Good Morning,

U.S equities finished moderately higher on Friday following solid reports on personal spending consumer confidence. We also saw mild optimism across the Atlantic with Euro region finance ministers on Friday agreeing to lift the size of regions financial backstop. The Euro-Zones permanent fund the European Stability Mechanism has now been lifted to 500 billion-euros totalling 800 billion-euros when including the temporary fund (European Financial Stability Fund) and 102 billion already dispersed.

Amid the mixed rhetoric and occasional bouts of uncertainty, it would be fair to say it's been an outstanding start to 2012 with U.S equities posting their strongest first quarter since 1998. The S&P500 which is often regarded as a broad barometer of market sentiment has finished the quarter near 13 percent higher, with the tech heavy NASDAQ recording advancing a massive 19 percent to levels on par with heady days of the 'dot com' era. Simmering Euro-region debt concerns in addition to a decidedly stronger economic outlook into the United States has boosted market sentiment considerably, but constructing a synopsis on how this 'optimism' has translated to currency proves to be a tad more complex than the typical risk-on/risk-off directive. On balance, economic feedback from the U.S has outpaced expectations particularly employment growth which is critical part of the equation of sustainable economic growth, this in-turn has added a second tier to the US dollar's appeal as a portion of the market begins to unwind stimulus expectations. In short, accommodative policy set by the Federal Reserve has provided a solid platform for stock performance, while the premise of the Fed neutralising accommodative policy has given the greenback intermittent support while retaining it traditional safe haven appeal. How long this 'two pillars of support' scenario can play out remains to be seen, but it's clear 2012 has seen the US dollar - to a degree -  respond in kind to what appears to be a glimpse of light at the end of the tunnel.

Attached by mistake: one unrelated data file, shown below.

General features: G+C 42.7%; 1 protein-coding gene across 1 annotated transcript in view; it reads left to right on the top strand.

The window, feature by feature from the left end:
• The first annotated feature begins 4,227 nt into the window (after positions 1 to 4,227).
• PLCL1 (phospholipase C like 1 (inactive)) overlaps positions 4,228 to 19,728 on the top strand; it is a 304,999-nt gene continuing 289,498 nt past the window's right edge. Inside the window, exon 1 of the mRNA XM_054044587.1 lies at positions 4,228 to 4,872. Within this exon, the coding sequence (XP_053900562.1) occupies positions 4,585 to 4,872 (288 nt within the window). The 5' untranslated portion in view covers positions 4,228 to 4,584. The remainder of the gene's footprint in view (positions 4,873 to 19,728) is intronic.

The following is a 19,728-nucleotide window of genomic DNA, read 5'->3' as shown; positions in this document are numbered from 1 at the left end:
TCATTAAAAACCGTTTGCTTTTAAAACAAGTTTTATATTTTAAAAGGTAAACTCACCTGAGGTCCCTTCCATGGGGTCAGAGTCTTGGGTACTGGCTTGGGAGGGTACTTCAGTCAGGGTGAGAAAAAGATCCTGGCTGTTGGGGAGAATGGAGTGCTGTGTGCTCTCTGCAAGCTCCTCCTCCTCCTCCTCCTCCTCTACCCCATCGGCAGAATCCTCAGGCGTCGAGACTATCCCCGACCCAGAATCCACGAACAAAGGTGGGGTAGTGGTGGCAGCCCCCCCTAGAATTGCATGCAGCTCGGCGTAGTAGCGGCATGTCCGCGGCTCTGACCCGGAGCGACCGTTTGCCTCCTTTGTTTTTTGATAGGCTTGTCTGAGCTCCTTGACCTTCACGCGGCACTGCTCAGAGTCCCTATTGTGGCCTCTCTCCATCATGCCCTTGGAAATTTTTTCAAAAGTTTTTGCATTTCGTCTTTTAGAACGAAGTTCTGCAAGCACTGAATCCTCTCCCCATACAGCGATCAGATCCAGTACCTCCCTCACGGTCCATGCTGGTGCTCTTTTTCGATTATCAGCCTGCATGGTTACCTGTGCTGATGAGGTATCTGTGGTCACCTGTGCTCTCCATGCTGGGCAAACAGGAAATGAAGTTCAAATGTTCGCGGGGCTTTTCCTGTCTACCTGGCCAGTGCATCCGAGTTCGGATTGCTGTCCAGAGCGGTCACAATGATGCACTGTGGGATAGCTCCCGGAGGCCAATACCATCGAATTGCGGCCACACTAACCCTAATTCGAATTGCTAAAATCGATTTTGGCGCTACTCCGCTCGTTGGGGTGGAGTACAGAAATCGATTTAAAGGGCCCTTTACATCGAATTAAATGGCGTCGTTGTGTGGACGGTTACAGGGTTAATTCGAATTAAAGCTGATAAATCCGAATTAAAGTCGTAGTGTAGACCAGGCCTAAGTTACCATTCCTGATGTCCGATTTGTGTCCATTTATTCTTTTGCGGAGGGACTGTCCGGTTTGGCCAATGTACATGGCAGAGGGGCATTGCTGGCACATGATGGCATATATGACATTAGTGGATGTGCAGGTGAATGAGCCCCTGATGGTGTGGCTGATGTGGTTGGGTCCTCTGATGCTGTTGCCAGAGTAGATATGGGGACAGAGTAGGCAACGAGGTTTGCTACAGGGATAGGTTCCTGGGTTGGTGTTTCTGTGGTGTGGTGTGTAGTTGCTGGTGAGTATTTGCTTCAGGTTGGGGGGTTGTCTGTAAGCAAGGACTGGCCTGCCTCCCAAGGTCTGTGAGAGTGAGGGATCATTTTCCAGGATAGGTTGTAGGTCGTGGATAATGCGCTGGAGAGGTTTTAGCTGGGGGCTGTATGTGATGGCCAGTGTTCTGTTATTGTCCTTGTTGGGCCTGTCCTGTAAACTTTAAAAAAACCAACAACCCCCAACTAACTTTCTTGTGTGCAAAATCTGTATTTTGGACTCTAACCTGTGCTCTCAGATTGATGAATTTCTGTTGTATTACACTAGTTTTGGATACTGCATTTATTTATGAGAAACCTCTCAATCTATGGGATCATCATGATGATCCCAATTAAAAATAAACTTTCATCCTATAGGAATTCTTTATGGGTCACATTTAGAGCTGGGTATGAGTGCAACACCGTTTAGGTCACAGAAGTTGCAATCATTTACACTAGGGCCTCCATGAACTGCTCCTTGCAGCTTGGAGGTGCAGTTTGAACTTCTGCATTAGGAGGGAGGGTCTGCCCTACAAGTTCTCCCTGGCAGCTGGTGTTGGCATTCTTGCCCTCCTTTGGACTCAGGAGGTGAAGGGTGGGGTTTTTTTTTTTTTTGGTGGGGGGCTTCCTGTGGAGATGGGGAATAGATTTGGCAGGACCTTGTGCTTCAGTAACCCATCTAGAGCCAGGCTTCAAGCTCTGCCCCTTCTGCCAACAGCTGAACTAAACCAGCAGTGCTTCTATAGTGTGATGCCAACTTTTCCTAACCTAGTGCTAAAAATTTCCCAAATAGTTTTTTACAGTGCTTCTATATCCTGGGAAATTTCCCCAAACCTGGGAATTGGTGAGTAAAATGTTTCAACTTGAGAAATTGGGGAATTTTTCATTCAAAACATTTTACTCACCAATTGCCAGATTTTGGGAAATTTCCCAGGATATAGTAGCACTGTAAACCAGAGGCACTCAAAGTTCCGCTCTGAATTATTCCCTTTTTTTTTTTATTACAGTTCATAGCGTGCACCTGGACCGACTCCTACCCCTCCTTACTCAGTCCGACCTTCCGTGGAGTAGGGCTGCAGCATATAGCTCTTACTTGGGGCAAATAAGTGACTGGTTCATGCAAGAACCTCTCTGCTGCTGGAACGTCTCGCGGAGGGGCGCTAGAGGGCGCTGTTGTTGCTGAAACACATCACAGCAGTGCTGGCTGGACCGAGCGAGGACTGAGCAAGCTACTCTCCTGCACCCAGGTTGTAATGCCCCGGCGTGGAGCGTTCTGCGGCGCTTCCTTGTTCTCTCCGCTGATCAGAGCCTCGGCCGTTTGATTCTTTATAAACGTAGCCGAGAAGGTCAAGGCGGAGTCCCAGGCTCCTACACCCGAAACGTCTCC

Since the recovery began, it would be reasonable to expect risk currencies such as the Australian dollar to outperform alongside sentiment barometers such as the S&500; however the first quarter of 2012 has seen the Aussie dollar adhere to a more complex set of directives yielding interesting results.  In contrast to the 12 percent year-to-date advance posted by the S&P500, the Australian dollar has risen a comparatively meagre 1.3 percent. Using the 2012 Aussie dollar high as a reference point, we can see since this high of 1.0856 was achieved in late February; the local unit has fallen 4.7 percent while the S&P500 has advanced 3.1 percent. Interestingly, in this same period the Euro has finished the quarter largely flat against the greenback.  

The local unit has kicked off the week in fine form driven by an unexpected rise in the official Chinese PMI Manufacturing release over the weekend. At the time of writing the AUDUSD pair has bounced 1 percent with price action comfortably around the 104.5 US cent region.

The week ahead from the United States will once again see jobs become the primary focus with the usual conjecture guiding markets ahead of Friday's non-farm payrolls. Economists anticipate another solid month of jobs growth with the median estimates showing 210,000 newly created jobs in March with the official unemployment rate to hold steady at 8.3 percent representing four consecutive months of 200k+ new positions. Well regarded precursors such as ADP private employment gauge, challenger job cuts and the weekly unemployment claims should sway market sentiment ahead of the official release on Friday. Top tier U.S data also on the docket this week will be ISM manufacturing numbers on Monday with the FOMC minutes on Tuesday.

Meanwhile, local pundits will be keenly watching the RBA's interest rate decision on Tuesday which is expected to see the overnight cash rate remain on hold at 4.25 percent. In the absence of an unexpected cut, the ensuing RBA statement will provide the guidance for the Australian dollar with any emphasis of a deterioration in local conditions likely to see the local unit sink lower. Earlier on Tuesday, the release of February retail sales numbers will act as a timely release ahead of the rate decision later in the domestic session. Among other mid-tier themes market participants will be watching closely at the TD securities inflation gauge on Monday with trade balance data due for release on Thursday.

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